PayPal Next Up to the Massive Tech Downsizing

Lets Design Studio /
Lets Design Studio /

Thanks to the rollercoaster of crypto, the conflict in Ukraine, and tremendous inflation on a global scale, many tech companies have been shedding employees left and right. Until the end of January, PayPal had been able to avoid making such decisions, but on the 31st, CEO Dan Schulman explained that in the coming weeks, 7% of his workforce would be gone from the company.

While 7% doesn’t sound like much overall, for them this represents over 2,000 employees. As Schulman emphasized the company is now firmly entrenched in a “challenging macro-economic environment,” and despite trimming costs at a significant rate, they still had “more work to do.” Unlike many other employers, Schulman resolved to ensure their now former employees were taken care of with a sizeable severance package as well as support as they transitioned.

“We will treat our departing colleagues with the utmost respect and empathy, provide them with generous packages, engage in consultation where required and support them with their transitions. I want to express my personal appreciation for the meaningful contributions they have made to PayPal.”

Major layoffs like these have been blanketing the tech space for months now. Meta, IBM, Microsoft, Alphabet, Spotify, and Salesforce among many others have all cut significant roles in their companies. Given the COVID remote workers, many of these companies hired, the downsizing as many companies return to in-office work or transition away from all virtual support is making a huge difference.

As advertising revenue fell this last year, many speculated that these mass layoffs were just around the corner. With fears of a global shutdown, panic-driven inflation, and interest rate hikes coming compliments of the Federal Reserve, the business landscape for these tech companies had shifted dramatically. While the shift was anticipated, it happened in different ways and intensities than many experts had projected.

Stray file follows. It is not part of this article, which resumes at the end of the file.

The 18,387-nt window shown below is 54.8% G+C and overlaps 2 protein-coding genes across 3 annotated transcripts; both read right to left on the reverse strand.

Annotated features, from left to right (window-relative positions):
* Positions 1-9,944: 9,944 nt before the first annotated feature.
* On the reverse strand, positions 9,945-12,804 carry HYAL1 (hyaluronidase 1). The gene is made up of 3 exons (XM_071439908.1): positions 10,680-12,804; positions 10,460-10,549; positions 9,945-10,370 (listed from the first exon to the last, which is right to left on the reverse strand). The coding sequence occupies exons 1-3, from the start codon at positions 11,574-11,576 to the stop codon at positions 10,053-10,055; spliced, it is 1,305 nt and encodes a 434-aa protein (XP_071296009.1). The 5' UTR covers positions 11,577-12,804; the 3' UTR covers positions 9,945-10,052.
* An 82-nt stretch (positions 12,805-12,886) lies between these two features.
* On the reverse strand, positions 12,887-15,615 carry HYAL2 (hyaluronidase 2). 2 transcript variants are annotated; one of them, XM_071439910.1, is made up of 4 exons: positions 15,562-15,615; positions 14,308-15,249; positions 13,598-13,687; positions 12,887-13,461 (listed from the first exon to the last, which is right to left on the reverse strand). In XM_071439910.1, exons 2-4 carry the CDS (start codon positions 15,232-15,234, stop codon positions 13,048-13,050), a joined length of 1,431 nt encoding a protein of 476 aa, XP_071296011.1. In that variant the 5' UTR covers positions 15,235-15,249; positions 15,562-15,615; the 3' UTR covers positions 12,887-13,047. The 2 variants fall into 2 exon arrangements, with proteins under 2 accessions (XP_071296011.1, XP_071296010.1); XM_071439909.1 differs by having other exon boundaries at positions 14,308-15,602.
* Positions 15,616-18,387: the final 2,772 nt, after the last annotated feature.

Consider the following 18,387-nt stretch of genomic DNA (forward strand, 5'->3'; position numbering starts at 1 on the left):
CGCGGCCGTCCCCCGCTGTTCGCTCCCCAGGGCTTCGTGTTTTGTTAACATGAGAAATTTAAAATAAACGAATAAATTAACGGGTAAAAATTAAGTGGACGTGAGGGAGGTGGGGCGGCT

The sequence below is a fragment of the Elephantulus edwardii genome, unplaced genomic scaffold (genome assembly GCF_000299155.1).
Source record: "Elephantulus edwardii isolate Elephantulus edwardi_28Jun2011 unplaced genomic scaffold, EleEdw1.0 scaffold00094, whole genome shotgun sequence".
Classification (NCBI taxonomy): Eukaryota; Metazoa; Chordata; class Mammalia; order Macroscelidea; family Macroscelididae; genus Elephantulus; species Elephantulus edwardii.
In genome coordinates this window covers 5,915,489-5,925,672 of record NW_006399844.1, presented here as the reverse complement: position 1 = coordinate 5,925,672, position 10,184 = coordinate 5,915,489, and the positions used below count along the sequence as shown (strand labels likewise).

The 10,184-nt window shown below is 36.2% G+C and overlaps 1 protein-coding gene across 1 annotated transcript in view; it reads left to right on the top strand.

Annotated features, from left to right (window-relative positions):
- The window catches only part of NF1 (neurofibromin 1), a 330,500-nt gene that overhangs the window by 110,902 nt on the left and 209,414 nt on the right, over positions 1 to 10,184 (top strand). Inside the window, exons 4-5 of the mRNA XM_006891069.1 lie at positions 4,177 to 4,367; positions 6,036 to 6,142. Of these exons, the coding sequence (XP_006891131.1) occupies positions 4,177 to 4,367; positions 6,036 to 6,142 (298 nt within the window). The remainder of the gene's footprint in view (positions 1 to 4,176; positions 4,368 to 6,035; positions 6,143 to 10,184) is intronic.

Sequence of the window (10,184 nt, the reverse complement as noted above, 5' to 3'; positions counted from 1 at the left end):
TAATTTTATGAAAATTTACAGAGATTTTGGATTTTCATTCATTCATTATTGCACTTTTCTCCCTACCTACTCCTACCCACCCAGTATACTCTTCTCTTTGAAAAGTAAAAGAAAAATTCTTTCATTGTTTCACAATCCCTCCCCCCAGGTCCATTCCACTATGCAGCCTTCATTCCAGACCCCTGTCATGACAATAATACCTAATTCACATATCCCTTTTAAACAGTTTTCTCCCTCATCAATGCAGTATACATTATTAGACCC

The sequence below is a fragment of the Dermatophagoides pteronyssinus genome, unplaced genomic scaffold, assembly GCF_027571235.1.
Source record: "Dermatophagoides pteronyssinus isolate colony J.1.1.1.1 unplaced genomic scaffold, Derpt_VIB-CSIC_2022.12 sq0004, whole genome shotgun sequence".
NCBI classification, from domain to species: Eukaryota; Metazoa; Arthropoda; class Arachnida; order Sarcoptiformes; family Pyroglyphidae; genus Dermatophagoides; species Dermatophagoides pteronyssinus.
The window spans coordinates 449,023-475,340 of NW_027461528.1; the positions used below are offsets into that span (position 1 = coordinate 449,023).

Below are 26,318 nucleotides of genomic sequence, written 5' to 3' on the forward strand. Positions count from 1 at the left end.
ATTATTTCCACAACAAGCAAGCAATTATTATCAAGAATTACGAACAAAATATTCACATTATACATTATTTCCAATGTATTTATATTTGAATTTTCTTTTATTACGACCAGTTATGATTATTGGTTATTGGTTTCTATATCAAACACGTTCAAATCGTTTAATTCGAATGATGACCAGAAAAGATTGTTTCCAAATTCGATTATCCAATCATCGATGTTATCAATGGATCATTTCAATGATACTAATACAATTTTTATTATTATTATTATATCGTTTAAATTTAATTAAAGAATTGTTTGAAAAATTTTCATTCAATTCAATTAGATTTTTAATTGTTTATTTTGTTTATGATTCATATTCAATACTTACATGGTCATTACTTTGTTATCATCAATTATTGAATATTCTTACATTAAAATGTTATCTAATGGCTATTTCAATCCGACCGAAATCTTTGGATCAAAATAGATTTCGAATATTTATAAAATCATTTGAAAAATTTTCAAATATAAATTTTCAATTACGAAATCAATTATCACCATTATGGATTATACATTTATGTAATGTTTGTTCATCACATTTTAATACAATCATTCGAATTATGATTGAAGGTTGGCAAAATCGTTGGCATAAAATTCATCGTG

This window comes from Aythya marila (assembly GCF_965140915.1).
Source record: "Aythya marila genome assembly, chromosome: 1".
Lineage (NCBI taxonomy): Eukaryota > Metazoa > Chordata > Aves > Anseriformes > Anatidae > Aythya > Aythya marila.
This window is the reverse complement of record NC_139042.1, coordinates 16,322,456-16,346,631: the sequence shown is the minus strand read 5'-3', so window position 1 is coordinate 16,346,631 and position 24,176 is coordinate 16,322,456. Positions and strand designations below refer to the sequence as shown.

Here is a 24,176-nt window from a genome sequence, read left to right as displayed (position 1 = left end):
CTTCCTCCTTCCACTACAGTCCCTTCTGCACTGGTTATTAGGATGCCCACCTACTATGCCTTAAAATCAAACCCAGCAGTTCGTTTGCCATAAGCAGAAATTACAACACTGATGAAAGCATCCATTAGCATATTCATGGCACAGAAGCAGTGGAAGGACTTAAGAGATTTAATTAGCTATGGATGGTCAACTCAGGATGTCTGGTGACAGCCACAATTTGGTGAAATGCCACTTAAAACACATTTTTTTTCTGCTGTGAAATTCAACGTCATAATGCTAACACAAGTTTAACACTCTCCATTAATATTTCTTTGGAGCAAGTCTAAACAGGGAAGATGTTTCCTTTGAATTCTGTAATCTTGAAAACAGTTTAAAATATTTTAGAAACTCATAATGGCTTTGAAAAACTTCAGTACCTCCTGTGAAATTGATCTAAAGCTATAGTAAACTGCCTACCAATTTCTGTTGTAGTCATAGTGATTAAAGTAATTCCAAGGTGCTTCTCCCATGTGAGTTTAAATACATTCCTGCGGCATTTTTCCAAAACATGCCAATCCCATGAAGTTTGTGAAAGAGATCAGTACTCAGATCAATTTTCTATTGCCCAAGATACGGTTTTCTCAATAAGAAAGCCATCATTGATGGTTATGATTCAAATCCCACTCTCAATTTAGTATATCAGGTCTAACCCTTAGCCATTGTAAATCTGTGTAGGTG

This shift has also resulted in the news of termination coming in far more impersonal manners than ever before.

Instead of getting the dreaded call down to the boss’s office, to see HR, or even a simple Skype meeting. they aren’t even being told they are terminated. Instead, they are waking up to find out their email access has been revoked. Others are driving in for work, only to discover that their badge won’t let them into the office. This impersonal notification is not only leaving many feeling betrayed, but it is also poisoning the potential recruit pool. As word spreads, many are suddenly avoiding those companies.

One of the most shocking stories comes from a woman who was on maternity leave from Google and suddenly learned she had been cut while feeding her daughter. A bold decision like this from them could also land them in federal court as this could be seen as a case of discrimination.

For those here in the US on a work visa, it becomes a drastic scramble to find a new employer, and they need it yesterday. Much like the woman on maternity leave, they are on a very tight timetable to get new work secured, or they’ll be forced to find themselves a flight back to their home country. Given the costs of visa sponsorship and the hoops it necessitates, many employers aren’t willing to put in the effort.

While the words of Schulman and other CEOs mean little to those being fired, they are taking firm responsibility for the terminations. Their recognition of the impact previous actions and aggressive business decisions took on their employees is not something often seen in big business. Instead, that gesture is usually reserved for the mom & pop businesses in small-town America. Perhaps it’s that gesture that will keep people applying in droves.